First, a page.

Source: Funding Circle
Funding Circle, the global small business loan marketplace, has become the first and only major peer-to-peer lender in the U.S. to offer individual investors the opportunity to invest in secured small business loans with the launch of its new Fractional Loan Marketplace.
Through its affiliated broker-dealer, Funding Circle Securities, investors can now buy fractional pieces of secured small business loans ranging in size from $25,000 to $500,000 and in term from one to five years, with coupon rates of 5.99-20.99%.
Funding Circle co-founder and U.S. managing director Sam Hodges said the new marketplace opens the traditionally hard-to-reach asset class to more individual investors who can now build diversified portfolios with smaller amounts of capital by investing in portions of loans instead of whole loans.
"We're excited to be the first major P2P lender in the U.S. to offer qualified individual investors unique access to a curated selection of true small business term loans underwritten by our seasoned credit professionals using robust data analytics," he said. "Our borrowers are high-quality businesses left behind by banks due to industry inefficiencies, tighter lending regulations and archaic underwriting models. These are established businesses that have assets and cash flow to secure loans, plus a legitimate plan for growth."
Since Funding Circle was founded in 2010, 35,000 investors have lent more than $800 million to 7,000 small businesses globally.
"There is tremendous demand in the market for fast and affordable small business loans; we're about to cross $1 billion in originations globally," said Hodges. "With the launch of our Fractional Loan Marketplace, we expect it will be another good year to tap into investors seeking yield in a low rate environment and bring more capital into this attractive asset class."
Investors can access Funding Circle's Fractional Loan Marketplace with a minimum opening balance of $50,000 and a minimum investment per borrower-payment dependent note (BDN) of $1,000. Investors receive access to data from across the full Funding Circle loan book, and can either browse the marketplace and select individual investments or set criteria and invest automatically through an auto-bid function. Every loan on the marketplace is underwritten by Funding Circle's experienced underwriting team and assigned a risk score ranging from A+ to C. Funding Circle is currently only accepting investment from individuals and entities who meet the SEC's criteria for accredited investors.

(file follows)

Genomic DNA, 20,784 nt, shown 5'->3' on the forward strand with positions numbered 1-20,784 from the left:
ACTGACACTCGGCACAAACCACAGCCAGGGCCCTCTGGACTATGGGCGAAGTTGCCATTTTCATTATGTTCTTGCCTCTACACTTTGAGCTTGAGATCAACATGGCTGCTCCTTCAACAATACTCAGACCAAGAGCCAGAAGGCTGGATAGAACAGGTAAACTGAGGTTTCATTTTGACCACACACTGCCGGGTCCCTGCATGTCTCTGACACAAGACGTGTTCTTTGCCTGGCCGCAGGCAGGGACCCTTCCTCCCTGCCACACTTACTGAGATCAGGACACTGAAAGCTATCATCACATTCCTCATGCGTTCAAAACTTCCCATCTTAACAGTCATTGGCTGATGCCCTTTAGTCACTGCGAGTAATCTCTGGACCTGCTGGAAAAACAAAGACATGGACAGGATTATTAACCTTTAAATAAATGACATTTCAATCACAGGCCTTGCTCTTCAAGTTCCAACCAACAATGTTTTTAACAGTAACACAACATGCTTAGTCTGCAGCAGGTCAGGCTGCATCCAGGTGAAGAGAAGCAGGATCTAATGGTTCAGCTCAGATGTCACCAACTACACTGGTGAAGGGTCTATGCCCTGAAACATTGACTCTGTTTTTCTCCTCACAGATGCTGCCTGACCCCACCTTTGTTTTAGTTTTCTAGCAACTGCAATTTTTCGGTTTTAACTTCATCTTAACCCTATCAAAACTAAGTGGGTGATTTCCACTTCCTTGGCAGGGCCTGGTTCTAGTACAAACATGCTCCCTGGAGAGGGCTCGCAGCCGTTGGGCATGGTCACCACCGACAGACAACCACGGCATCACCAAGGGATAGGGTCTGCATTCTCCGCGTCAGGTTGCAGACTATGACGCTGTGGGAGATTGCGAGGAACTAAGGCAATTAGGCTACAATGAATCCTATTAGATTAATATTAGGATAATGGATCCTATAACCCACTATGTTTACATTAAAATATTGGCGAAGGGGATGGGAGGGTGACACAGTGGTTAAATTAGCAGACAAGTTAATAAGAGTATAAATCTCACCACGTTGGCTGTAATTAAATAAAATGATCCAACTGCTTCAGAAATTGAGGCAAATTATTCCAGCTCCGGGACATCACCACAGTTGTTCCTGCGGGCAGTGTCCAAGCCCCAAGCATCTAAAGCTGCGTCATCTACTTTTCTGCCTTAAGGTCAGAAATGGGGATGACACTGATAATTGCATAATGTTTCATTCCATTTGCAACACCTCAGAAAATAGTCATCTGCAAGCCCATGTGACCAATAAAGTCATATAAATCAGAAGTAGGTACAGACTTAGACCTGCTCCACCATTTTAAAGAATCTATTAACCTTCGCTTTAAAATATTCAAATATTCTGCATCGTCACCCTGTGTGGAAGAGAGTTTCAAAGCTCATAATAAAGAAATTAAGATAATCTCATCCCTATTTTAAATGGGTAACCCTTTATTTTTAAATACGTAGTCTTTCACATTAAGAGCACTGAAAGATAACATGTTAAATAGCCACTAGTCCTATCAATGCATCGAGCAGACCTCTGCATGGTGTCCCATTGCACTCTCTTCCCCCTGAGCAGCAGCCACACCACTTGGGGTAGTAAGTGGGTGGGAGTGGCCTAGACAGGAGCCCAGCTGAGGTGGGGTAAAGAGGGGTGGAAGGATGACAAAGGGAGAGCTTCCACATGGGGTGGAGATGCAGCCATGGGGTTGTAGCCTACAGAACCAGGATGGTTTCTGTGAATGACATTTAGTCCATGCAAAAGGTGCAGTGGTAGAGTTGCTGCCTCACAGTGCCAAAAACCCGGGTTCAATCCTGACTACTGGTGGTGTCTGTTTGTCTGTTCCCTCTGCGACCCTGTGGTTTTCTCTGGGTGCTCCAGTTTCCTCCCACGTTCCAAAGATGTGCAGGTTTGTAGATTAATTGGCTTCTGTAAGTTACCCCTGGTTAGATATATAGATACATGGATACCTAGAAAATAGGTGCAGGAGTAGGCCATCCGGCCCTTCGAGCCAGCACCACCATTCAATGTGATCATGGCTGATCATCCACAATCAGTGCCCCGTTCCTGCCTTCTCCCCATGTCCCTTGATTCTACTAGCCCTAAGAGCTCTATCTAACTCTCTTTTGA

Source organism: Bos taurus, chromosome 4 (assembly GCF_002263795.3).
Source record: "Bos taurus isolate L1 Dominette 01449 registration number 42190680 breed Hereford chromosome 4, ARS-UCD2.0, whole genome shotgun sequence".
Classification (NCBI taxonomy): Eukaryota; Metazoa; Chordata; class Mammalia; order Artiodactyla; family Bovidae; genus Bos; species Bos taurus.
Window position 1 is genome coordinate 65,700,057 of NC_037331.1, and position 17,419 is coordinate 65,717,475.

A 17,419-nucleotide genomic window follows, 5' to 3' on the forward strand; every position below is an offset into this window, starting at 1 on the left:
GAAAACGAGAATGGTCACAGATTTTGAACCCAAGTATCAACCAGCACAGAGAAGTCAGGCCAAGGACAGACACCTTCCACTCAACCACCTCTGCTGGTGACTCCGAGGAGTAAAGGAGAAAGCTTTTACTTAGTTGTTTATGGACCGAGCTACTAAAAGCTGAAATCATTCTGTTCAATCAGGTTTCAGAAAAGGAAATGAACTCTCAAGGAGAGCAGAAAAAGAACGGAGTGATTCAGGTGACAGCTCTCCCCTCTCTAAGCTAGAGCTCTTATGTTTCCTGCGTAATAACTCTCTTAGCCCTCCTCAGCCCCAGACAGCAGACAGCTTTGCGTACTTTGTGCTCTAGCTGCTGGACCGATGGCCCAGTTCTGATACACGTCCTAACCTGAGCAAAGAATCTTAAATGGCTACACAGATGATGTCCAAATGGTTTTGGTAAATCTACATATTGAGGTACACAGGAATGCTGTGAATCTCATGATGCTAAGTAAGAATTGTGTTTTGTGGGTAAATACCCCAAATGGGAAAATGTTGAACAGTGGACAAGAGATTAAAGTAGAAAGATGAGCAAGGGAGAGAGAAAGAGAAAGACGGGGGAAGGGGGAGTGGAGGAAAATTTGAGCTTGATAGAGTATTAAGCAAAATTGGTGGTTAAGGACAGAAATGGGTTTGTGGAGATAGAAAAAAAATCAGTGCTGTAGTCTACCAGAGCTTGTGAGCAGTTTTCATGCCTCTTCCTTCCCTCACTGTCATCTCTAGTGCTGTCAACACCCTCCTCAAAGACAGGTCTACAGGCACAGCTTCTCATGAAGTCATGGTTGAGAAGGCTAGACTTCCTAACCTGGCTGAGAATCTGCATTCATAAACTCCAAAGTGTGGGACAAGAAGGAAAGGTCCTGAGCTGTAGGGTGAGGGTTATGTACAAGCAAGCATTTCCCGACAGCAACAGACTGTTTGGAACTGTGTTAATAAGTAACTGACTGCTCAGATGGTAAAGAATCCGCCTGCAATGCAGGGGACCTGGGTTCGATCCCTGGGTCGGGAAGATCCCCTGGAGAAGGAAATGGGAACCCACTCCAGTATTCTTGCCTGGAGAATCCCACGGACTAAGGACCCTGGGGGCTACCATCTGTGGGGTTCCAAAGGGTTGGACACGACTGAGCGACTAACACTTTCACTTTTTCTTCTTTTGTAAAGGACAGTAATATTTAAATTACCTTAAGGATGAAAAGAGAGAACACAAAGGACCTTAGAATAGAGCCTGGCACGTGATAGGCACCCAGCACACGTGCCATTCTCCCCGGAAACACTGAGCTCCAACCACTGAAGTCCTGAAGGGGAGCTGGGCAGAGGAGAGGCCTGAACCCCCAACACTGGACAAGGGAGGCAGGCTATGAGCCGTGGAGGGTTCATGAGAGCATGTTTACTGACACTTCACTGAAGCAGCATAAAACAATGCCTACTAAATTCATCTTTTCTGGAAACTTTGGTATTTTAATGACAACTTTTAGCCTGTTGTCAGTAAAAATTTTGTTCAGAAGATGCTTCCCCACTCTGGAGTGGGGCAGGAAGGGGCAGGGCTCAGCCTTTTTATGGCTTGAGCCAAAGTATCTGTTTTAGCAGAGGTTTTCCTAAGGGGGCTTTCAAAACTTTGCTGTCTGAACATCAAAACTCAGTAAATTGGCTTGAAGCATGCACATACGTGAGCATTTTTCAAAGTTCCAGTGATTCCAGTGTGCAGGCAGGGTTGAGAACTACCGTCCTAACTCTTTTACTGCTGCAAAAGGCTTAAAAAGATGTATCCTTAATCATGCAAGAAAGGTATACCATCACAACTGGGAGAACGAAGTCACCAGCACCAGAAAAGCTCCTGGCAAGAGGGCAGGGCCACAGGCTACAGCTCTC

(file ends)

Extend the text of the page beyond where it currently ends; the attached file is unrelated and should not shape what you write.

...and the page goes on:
For the nine million accredited investors in the U.S., Hodges offered his top tips for individuals considering investing in P2P loans:
Do your research: Given the investor appetite for yield, there are a lot of new entrants into the P2P lending market, so make sure you are partnering with a well-established and respected originator. Look for a platform that is well capitalized with clear and transparent underwriting procedures, experience and proper infrastructure around servicing.
Hold them in your IRA: Along with attractive yields and consistent returns, enjoy the tax benefits of holding P2P loans in an individual retirement account. If your current retirement account cannot accommodate P2P loans, consider opening an IRA through one of the major P2P lending platforms to access tax-free or tax-deferred income.
Automate your investing: Save yourself hours of wading through hundreds of loans each week by working with a platform that offers an auto-bid function. Based on your investment goals and risk tolerance, simply set your investment criteria - such as preferred rate, term, risk level, industry sector or region - and then set it and forget it.
Reinvest your gains: As you receive principle and interest payments, ensure they are automatically lent back out to new borrowers, so you can spread your money across even more loans and further diversify your portfolio. The last thing you want is cash sitting in your account earning no interest and bringing down your overall return.
Contributed | what does this mean?